In 1870, following these inconsistent rulings, Congress enacted a Section 3 enforcement statute.  Sections 14 and 15 of the Enforcement Act of 1870, also known as the First Ku Klux Klan Act (“1870 Act”), enabled federal prosecutors to use a writ of quo warranto to remove people from government offices who were disqualified by Section 3.  These portions of the 1870 Act were repealed in 1948 as part of a major revision to the federal judicial code, however.[7]


The history of enforceability of Section 3 after 1870 offers little precedential guidance.  In 1871, yielding to political pressure for national reconciliation, President Ulysses S. Grant asked Congress to remove the Section 3 disabilities imposed on former Confederate officials.  In response, Congress enacted the Amnesty Act of 1872 (“1872 Act”), which removed disabilities from approximately 150,000 of the former Confederates previously found to be ineligible to hold office by virtue of Section 3.[8]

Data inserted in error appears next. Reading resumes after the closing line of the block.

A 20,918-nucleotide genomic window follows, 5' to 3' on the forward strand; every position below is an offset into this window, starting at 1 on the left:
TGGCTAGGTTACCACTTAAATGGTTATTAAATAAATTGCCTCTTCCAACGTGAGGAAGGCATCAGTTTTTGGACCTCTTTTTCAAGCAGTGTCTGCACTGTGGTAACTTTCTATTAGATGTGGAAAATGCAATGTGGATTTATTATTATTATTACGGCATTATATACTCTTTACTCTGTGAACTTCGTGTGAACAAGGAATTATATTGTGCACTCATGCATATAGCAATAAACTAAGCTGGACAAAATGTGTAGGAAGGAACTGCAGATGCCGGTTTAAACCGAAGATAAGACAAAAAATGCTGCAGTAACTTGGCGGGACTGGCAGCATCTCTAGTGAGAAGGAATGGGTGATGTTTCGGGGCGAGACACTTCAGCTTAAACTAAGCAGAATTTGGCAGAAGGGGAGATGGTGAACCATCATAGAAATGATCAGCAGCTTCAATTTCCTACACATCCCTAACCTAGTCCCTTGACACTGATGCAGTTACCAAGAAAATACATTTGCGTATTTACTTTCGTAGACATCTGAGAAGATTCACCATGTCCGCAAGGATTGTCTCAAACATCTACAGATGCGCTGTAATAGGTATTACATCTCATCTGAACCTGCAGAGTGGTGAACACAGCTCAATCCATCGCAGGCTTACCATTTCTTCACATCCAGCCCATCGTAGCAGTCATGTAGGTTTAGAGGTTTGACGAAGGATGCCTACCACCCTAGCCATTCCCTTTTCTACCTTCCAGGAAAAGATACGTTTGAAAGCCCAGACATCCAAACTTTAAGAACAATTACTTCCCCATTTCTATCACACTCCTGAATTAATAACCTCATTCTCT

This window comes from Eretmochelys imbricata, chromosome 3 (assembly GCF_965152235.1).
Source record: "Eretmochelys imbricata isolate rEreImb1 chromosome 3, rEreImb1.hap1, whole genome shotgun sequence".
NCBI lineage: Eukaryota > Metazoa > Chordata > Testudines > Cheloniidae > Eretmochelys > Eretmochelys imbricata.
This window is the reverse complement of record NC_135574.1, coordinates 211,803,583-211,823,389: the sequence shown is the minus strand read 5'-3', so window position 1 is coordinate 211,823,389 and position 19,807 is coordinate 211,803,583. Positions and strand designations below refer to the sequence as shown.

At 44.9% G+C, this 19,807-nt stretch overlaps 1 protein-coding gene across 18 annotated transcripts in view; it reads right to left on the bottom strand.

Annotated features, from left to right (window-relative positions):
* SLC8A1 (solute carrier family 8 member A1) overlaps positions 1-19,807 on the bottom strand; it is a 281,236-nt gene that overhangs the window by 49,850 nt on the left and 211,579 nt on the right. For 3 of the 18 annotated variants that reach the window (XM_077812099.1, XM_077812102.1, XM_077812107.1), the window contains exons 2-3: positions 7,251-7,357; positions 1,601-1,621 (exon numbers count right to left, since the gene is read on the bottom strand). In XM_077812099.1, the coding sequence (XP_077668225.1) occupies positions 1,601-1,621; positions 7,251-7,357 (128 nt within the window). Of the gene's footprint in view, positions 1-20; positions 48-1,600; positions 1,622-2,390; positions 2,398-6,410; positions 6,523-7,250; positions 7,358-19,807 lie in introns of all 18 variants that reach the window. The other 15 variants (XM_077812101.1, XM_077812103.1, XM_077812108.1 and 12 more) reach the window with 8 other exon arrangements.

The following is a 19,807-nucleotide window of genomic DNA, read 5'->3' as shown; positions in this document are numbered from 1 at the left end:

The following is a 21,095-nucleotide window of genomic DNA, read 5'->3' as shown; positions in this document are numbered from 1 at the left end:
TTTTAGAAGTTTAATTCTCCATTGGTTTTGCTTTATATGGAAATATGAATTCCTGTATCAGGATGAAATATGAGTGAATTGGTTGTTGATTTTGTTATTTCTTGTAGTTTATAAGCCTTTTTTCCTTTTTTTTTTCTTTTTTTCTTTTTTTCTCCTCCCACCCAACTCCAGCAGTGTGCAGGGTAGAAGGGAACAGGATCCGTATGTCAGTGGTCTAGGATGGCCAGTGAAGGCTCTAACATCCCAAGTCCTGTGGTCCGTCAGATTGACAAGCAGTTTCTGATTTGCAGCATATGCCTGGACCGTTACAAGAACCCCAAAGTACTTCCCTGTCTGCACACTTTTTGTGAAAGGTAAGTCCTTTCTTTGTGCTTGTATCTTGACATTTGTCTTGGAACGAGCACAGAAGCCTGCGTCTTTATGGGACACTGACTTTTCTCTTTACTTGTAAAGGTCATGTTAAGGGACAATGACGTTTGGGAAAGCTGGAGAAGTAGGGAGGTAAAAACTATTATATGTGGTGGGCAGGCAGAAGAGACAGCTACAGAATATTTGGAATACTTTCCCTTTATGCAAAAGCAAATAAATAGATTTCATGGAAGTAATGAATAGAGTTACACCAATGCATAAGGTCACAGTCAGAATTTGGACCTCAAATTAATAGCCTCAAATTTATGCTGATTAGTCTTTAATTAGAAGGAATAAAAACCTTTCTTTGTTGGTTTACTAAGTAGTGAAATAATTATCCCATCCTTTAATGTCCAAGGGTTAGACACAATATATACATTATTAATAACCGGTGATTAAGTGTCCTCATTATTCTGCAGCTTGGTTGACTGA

Following the Spanish-American War and a renewed desire for national harmony, Congress enacted the Amnesty Act of 1898 (“1898 Act”), which removed the disabilities of the approximately 750 remaining former Confederate officeholders who had been subject to Section 3 disqualification.[9]

Aside from the 1872 Act and the 1898 Act, the only Congressional action taken with respect to Section 3 before the 1970s involved Victor Berger, a member of the House of Representatives who, in 1919, was excluded from office by that body after criticizing American involvement in World War I.  The ground for his exclusion was “giv[ing] aid or comfort to the enemies” of the United States.  The 1870 Act, although still in effect at the time, was not invoked.[10]